Vietnam’s economy is advancing rapidly and almost everyone seems so obsessed with amassing material wealth as much as possible that many of the national cultural values are at times treated as unimportant and forgotten.
Elites in the cultural circle have warned of the enormous costs when economic growth was given more prominence than cultural development. But every cloud has a silver lining. As Vietnam is deepening its international integration and the downsides of a market economy are laid bare, the role of culture in society has been revisited and highly appraised.
Some compare the relationship between economic growth and cultural development to a car’s accelerator and break. Economic growth is like the accelerator to drive the country forward rapidly, but as the economic car is gaining speed, culture acts as a break so that the car is able to steer clear of potential dangers lurking behind the economic prosperity.
Nguyen Ngoc, a well-known Vietnamese author, said that culture could help a wealth-drive society wind down. And as Vietnam’s economic car is still roaring ahead, there are still people who have been tirelessly looking for long-established cultural values which have been shrouded in the mist of time, but which also hold a strong appeal and wait to shine again.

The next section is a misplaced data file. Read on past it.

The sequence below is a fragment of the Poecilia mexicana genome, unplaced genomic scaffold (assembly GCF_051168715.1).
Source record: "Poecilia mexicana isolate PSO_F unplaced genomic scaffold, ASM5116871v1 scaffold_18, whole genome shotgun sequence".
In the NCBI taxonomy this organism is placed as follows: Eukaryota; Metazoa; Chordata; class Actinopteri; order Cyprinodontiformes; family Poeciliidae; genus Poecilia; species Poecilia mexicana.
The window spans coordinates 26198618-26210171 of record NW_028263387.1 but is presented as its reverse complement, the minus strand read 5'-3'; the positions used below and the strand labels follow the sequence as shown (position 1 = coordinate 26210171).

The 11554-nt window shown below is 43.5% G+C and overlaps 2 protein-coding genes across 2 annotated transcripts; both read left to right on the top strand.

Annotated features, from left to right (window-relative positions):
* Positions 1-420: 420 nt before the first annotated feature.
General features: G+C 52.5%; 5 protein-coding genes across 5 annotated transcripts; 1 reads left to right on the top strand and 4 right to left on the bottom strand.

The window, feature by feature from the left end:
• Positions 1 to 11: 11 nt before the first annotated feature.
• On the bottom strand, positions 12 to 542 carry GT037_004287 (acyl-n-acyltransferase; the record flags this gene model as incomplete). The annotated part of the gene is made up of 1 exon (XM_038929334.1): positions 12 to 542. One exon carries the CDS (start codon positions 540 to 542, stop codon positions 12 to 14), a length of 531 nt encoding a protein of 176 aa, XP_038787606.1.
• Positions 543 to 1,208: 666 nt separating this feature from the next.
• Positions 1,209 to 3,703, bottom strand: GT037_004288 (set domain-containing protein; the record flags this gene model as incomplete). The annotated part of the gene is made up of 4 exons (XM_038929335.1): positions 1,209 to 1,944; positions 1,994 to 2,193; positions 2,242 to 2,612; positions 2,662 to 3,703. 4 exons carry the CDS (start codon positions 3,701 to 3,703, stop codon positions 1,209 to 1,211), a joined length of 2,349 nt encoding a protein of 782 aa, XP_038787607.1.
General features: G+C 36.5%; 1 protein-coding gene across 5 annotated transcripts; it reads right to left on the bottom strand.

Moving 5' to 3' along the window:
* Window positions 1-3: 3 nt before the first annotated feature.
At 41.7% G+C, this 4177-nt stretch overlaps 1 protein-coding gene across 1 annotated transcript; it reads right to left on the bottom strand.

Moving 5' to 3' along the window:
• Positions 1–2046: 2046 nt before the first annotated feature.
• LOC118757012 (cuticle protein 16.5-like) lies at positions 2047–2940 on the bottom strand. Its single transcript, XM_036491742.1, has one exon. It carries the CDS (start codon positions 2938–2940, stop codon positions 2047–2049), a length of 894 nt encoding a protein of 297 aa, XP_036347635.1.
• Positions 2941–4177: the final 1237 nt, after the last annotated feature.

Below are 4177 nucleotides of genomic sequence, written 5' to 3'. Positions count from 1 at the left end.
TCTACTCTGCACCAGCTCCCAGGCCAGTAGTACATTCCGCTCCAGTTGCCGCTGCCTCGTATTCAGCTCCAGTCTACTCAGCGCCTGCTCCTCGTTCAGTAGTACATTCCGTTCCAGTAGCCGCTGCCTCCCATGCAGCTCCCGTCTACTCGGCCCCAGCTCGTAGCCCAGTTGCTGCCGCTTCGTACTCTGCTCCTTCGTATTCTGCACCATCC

In this special series, we are recounting the journeys of those who have been scavenging what many consider relics of the past to revive Vietnamese cultural values. The special thing about them is that most are young people while one is a foreigner with a passionate love for the Vietnamese language.
It is Nguyen Su, a young researcher, who spent four years traversing the country in search of elegant calligraphy works left by men of letters of the past, which in his own words are among the happiest years of his life. The result is a 280-plus-page book on the development of Vietnamese calligraphy from the period when Vietnam was under Chinese domination to the era of independence under the Ly, Tran, Le, Nguyen dynasties. It also explores the different styles of Vietnamese calligraphy and introduces distinguished calligraphers throughout history.
It is young members of Dai Viet Co Phong, who got together in the Hoa Van Dai Viet Project and sifted through moss-covered stone steles and reliefs in order to recover the glory of the past and create a database of ancient Vietnamese patterns at a time when everyone is preoccupied with the race to get rich. After months of hard work, their project came to fruition with a collection of more than two hundred digitised patterns which can be applied to a wide a variety of products from notebooks and calendar to T-shirts and lucky money packets.
It is Japanese professor Masaaki Shimizu, who is fascinated by the ancient Vietnamese Nom script, which he used to study in order to see how the Vietnamese language was pronounced in centuries past. His research helps us understand how the 15-century scholar and poet Nguyen Trai’s poems written in Nom are pronounced as they were at the time and the many other aspects of the Vietnamese language in the past. He is also an active force in making Vietnamese more popular in Japan and helping strengthen the relationship between the two countries.
Each embarks on their own journey, but converges at one point that is the common love for ancient Vietnamese culture and their stories are as much engaging as what they are pursuing.